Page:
But… I do have some concerns about using the trivium to do that. The emphasis of the trivium and of liberal arts education, is on language. Language is the primary vehicle for ideas, so there are very good reasons for students mastering language and its uses. And the purpose of a liberal arts education is to prepare students for life, rather than just for work. There are good reasons for that too; human beings are obviously much more than economic units.
However, language and the ideas it conveys also appears to be the end-point of education for liberal arts advocates, rather than just a means to an end. The content of the education is frequently described as ‘the best which has been thought or said’ (Arnold, 1869), and the purpose to enable students to participate in the ‘conversation of mankind’ (Oakeshott, 1962).
The privileging of words and abstract ideas over the nitty-gritty of everyday life is a characteristic of liberal arts education that runs from Plato through the mediaeval period to the modern day. Plato was primarily concerned with the philosopher king and the philosophers who debated with him, not with people who grew vegetables, made copper pots or traded olive oil. Charlemagne’s focus was on making sure priests could read the Vulgate and that there were enough skilled scribes to keep records, not in improving technology, or the fortunes of the wool industry.
This dualistic rift still permeates thinking about education as evidenced by the ongoing debate about academic v vocational education. Modern-day liberal arts advocates favour the academic approach because, rightly, they see education as more than preparation for work. Their emphasis, instead, is on cultural literacy. Cultural literacy is important for everybody because it gives access to ideas. However, the flow of information needs to be in two directions, not just one.
Recent events suggest that policy-makers who attended even ‘the best’ private schools, where cultural literacy was highly valued, have struggled to generate workable solutions to the main challenges facing the human race; the four identified by Capra and Luisi (2014) are globalisation, climate change, agriculture, and sustainable design. The root causes and the main consequences of such challenges involve the lowest, very concrete levels that would be familiar to ancient Greek farmers, coppersmiths and merchants, to mediaeval carpenters and weavers, and to those who work in modern factories, but might be unfamiliar to philosophers, scholars or politicians who could rely on slaves or servants.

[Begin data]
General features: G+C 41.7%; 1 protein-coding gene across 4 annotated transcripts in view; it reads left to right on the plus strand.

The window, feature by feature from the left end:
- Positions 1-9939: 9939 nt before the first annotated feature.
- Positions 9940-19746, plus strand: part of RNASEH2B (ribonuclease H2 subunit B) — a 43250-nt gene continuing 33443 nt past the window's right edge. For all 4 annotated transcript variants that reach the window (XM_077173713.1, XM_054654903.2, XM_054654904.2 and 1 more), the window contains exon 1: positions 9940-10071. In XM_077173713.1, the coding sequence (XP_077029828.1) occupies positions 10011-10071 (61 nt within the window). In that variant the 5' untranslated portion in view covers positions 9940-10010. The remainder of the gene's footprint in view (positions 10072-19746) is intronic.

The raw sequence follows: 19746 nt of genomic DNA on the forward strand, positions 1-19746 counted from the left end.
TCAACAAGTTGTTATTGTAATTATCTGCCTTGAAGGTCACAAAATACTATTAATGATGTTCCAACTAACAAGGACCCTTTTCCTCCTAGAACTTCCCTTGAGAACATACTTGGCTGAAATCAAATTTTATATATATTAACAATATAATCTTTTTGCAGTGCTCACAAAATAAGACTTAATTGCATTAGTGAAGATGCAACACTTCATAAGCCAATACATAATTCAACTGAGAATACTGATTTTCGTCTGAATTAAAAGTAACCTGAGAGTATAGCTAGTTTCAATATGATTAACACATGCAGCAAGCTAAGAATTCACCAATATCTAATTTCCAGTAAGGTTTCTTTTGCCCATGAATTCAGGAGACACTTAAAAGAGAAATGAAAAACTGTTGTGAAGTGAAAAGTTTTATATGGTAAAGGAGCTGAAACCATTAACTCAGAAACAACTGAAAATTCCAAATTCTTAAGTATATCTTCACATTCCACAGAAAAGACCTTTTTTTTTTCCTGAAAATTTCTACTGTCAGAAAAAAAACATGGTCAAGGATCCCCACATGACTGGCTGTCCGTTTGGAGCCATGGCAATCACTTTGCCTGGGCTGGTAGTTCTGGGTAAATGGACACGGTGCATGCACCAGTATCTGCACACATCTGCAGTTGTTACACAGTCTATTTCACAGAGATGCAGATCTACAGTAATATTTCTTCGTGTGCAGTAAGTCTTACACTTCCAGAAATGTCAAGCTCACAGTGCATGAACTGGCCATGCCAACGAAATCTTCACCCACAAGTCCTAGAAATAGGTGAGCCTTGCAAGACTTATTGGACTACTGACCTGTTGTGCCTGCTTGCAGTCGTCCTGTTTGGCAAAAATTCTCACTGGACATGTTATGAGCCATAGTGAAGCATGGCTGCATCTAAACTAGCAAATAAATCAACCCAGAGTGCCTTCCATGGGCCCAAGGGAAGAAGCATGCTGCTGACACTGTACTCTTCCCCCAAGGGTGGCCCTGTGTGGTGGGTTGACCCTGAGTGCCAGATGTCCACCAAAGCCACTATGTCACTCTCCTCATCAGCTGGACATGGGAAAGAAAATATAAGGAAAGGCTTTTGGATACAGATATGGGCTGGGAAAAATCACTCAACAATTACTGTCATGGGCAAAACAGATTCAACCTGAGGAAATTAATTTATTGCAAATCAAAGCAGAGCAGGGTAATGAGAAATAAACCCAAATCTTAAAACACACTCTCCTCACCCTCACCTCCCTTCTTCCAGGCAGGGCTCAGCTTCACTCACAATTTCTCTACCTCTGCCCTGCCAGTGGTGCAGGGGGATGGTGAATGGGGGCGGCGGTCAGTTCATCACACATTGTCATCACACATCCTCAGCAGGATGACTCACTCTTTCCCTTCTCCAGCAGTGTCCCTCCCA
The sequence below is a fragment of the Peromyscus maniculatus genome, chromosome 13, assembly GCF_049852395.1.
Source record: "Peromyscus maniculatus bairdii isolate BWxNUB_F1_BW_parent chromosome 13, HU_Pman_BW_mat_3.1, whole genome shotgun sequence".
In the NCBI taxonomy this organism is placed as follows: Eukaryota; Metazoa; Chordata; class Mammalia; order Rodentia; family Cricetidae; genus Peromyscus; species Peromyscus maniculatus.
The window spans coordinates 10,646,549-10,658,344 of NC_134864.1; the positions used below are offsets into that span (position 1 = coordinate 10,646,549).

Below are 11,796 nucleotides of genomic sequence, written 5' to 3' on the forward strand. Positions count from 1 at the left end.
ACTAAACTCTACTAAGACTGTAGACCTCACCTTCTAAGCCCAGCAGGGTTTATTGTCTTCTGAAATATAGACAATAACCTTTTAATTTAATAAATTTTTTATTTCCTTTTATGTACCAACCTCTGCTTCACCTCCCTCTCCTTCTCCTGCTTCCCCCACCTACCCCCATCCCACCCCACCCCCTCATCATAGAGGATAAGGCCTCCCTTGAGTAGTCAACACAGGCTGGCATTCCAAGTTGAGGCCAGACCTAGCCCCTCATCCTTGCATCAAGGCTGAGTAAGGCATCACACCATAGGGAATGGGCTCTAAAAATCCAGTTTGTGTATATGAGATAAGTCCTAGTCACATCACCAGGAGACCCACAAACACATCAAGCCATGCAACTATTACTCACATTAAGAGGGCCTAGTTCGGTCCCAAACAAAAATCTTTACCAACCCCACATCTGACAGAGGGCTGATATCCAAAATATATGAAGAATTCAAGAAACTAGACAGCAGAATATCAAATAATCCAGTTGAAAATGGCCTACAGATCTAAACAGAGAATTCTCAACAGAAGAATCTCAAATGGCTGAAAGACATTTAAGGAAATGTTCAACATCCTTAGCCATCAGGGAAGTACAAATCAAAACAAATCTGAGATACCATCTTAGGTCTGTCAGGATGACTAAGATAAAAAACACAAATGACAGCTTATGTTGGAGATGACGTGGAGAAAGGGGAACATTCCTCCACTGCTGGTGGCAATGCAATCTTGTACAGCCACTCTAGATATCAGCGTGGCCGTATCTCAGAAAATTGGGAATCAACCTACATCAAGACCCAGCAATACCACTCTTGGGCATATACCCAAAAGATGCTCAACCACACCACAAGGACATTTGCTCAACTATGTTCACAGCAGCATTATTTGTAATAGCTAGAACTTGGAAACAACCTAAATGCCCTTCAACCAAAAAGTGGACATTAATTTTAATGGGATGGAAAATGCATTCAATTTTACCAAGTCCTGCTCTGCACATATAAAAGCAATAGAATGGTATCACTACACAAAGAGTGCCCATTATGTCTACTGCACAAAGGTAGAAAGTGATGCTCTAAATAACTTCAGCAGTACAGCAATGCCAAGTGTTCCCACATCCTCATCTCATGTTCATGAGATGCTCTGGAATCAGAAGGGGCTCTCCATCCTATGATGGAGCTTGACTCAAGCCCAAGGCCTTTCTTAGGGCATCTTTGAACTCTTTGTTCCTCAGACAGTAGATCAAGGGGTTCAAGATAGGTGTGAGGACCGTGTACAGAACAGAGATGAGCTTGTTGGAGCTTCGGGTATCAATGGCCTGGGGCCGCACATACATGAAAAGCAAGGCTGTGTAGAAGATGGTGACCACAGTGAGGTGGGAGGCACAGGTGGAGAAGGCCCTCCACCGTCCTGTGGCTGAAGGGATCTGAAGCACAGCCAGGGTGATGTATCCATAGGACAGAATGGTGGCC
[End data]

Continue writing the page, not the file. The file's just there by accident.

An education that equips people for life rather than work does not have to put language and ideas on a pedestal; we are embodied beings that live in a world that is uncompromisingly concrete and sometimes sordidly practical. An all-round education will involve practical science, technology and hands-on craft skills, not to prepare students for a job, but so they know how the world works. It will not just prepare them for participating in conversations.
Arnold, M (1869). Culture and Anarchy. Accessed via Project Gutenberg http://www.gutenberg.org/cache/epub/4212/pg4212-images.html
Capra, F and Luisi, PL (2014). The Systems View of Life, Cambridge University Press (p. 394)
Oakeshott, M (1962).”The Voice of Poetry in the Conversation of Mankind” in Rationalism in Politics and Other Essays. London: Methuen, 197-247. Accessed here http://english.ttu.edu/kairos/2.1/features/brent/oakeshot.htm